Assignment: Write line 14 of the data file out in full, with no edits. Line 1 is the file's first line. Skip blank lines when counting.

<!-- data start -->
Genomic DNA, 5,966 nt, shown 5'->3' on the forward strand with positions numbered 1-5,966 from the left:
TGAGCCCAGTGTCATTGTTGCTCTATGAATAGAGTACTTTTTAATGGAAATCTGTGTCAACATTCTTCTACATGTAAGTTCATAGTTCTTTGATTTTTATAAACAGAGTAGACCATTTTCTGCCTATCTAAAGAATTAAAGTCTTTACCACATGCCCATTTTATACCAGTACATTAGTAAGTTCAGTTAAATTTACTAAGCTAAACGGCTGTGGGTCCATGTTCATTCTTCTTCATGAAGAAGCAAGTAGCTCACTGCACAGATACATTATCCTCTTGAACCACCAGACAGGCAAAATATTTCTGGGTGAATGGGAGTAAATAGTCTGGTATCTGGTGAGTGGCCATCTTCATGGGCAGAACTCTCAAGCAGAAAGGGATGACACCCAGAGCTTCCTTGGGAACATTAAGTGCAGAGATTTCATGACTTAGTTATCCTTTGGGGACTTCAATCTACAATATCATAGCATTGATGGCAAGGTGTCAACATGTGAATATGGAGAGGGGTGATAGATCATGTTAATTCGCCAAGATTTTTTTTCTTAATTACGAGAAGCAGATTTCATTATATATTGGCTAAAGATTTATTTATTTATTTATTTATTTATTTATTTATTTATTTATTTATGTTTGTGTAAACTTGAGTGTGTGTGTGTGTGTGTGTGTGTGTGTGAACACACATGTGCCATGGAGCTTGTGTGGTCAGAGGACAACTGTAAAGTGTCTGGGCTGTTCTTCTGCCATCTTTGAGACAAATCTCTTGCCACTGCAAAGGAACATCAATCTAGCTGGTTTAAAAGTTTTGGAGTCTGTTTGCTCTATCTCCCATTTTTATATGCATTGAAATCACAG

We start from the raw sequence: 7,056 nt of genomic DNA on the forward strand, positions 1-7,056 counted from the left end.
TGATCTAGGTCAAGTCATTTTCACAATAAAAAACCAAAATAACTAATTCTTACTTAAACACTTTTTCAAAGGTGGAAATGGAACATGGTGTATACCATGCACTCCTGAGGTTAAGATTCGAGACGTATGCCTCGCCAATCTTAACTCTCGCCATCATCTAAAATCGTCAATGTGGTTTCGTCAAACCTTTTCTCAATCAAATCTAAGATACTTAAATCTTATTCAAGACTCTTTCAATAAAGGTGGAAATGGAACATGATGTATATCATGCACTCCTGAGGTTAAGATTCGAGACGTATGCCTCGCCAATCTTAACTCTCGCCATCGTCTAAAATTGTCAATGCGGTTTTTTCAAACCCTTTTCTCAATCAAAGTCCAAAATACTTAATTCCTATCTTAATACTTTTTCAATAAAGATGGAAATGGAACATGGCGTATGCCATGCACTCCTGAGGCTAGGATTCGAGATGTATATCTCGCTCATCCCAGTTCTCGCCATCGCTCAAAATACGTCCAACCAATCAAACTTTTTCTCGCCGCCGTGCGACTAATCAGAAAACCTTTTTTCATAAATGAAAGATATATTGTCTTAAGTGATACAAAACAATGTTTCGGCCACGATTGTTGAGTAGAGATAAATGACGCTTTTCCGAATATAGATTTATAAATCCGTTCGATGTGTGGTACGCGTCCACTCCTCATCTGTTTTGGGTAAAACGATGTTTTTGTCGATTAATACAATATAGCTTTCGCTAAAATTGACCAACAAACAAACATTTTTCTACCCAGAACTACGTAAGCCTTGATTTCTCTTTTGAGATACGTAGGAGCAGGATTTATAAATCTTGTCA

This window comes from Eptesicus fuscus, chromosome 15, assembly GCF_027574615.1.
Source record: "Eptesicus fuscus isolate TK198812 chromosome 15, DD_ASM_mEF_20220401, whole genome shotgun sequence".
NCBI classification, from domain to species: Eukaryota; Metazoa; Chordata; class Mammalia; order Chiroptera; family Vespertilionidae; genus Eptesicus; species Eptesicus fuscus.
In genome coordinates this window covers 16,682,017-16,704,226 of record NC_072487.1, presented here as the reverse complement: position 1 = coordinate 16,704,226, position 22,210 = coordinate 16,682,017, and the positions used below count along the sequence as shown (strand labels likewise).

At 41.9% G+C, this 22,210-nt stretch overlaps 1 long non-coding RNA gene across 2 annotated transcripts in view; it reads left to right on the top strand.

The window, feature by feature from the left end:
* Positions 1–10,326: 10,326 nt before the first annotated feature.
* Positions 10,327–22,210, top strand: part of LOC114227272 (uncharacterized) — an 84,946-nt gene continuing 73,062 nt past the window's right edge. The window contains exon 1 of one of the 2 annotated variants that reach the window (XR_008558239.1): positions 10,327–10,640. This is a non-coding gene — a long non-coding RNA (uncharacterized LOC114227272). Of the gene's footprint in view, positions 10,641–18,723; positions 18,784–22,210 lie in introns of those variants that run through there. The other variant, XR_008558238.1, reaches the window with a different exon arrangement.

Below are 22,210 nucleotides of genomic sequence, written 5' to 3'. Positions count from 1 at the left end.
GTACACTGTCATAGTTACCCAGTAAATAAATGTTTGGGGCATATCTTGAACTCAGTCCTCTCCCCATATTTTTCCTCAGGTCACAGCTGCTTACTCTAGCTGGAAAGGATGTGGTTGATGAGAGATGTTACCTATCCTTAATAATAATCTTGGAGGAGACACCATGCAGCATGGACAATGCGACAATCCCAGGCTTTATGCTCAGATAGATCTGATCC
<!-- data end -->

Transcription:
GTACACTGTCATAGTTACCCAGTAAATAAATGTTTGGGGCATATCTTGAACTCAGTCCTCTCCCCATATTTTTCCTCAGGTCACAGCTGCTTACTCTAGCTGGAAAGGATGTGGTTGATGAGAGATGTTACCTATCCTTAATAATAATCTTGGAGGAGACACCATGCAGCATGGACAATGCGACAATCCCAGGCTTTATGCTCAGATAGATCTGATCC